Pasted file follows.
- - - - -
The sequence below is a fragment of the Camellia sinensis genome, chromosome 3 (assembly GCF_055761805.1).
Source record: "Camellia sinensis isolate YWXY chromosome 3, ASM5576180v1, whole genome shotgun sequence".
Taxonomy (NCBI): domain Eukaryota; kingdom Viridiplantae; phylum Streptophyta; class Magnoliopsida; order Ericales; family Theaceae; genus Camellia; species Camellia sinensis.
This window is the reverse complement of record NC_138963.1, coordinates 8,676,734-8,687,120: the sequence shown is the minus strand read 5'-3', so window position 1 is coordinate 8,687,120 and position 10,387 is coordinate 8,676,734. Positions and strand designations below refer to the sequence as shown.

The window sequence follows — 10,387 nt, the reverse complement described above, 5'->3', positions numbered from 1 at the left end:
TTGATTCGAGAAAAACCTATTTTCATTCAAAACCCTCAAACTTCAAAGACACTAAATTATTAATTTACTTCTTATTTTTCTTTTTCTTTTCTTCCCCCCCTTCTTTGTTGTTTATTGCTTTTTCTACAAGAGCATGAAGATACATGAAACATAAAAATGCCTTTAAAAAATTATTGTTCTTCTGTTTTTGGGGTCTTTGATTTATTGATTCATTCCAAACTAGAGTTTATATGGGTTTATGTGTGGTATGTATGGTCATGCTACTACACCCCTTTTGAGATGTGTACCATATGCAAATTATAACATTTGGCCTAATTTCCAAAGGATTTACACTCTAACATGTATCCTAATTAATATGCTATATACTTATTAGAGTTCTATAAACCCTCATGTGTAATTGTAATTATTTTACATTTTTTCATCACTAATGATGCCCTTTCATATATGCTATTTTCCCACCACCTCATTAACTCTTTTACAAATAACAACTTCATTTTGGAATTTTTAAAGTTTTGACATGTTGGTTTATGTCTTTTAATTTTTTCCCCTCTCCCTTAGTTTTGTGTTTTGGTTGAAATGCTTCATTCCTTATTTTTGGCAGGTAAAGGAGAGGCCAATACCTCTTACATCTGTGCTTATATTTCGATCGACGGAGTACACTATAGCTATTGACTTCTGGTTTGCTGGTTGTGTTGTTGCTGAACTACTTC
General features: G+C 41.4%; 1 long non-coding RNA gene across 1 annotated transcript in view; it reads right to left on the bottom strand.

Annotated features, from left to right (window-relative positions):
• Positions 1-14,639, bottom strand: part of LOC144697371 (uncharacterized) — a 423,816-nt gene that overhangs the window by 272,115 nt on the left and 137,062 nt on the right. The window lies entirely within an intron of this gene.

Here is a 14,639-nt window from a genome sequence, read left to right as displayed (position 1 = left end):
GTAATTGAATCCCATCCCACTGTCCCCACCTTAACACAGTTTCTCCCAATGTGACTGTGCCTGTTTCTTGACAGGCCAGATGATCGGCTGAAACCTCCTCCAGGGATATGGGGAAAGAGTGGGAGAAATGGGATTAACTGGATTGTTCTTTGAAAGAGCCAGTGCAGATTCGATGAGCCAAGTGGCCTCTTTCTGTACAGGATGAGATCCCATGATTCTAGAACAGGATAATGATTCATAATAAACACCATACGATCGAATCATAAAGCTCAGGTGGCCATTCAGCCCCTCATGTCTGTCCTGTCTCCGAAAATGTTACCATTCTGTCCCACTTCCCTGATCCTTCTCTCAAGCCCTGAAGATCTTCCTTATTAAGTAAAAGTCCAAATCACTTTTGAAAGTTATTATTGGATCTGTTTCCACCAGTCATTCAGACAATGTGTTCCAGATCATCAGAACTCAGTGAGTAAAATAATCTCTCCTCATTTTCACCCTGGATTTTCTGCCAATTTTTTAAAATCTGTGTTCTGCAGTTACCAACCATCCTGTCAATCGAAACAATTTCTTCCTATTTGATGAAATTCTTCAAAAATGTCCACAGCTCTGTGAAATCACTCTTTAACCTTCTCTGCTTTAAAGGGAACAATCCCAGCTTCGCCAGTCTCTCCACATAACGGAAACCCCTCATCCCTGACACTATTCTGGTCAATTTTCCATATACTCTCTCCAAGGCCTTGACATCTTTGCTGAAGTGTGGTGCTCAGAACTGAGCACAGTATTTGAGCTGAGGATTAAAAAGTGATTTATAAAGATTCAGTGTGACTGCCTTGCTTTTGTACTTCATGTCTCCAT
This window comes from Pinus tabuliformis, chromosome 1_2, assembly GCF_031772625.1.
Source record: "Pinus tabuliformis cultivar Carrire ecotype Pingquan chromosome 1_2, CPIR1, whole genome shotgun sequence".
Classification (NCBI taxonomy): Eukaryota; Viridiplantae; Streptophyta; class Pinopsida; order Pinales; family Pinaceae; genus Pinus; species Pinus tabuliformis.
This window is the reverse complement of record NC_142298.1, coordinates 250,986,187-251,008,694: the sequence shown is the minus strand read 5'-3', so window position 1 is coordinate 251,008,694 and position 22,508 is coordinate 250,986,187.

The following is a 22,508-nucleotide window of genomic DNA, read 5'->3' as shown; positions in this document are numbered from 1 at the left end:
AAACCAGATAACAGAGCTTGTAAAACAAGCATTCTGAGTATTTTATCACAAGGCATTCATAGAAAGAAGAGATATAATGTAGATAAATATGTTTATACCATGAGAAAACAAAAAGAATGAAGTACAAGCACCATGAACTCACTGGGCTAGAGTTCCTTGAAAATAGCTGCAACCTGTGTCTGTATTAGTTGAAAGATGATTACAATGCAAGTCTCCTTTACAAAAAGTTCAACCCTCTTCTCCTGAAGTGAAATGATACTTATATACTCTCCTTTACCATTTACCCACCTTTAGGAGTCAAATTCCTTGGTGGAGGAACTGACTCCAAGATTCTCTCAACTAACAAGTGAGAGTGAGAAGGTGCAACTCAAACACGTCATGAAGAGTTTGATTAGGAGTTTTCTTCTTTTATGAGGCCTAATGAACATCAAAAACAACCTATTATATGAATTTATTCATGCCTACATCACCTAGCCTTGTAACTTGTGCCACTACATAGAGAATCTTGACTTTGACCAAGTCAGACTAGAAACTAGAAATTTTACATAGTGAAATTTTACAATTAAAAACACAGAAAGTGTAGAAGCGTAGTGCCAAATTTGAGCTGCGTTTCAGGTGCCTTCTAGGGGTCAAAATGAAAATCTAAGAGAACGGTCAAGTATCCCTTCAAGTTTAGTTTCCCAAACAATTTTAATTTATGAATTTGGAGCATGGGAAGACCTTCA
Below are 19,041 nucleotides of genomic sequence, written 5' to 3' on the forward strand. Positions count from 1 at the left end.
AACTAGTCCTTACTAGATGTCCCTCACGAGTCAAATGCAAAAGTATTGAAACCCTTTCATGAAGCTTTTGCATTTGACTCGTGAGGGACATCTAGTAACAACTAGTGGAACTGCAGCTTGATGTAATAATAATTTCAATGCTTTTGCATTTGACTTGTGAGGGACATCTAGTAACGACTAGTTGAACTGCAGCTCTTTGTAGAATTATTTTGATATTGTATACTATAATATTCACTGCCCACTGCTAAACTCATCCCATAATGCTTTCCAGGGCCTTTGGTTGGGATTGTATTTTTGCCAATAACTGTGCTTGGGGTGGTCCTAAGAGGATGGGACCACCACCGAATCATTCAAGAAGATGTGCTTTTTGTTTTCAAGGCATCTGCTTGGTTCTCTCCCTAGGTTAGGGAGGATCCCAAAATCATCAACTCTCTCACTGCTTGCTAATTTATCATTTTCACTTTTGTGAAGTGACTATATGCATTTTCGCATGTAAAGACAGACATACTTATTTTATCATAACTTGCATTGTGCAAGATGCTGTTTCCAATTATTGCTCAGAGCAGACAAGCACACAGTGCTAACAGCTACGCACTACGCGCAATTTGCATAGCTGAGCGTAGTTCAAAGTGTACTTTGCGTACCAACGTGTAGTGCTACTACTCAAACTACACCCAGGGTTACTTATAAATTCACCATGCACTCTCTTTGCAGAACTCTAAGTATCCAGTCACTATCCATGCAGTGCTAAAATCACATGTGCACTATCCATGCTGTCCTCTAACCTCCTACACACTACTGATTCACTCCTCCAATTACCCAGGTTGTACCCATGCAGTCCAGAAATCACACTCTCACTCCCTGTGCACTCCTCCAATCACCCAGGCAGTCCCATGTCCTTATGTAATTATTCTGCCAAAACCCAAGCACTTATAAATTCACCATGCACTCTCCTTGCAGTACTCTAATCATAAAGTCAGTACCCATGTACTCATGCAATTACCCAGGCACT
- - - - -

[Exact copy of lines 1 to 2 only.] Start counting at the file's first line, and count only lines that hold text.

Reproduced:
The sequence below is a fragment of the Camellia sinensis genome, chromosome 3 (assembly GCF_055761805.1).
Source record: "Camellia sinensis isolate YWXY chromosome 3, ASM5576180v1, whole genome shotgun sequence".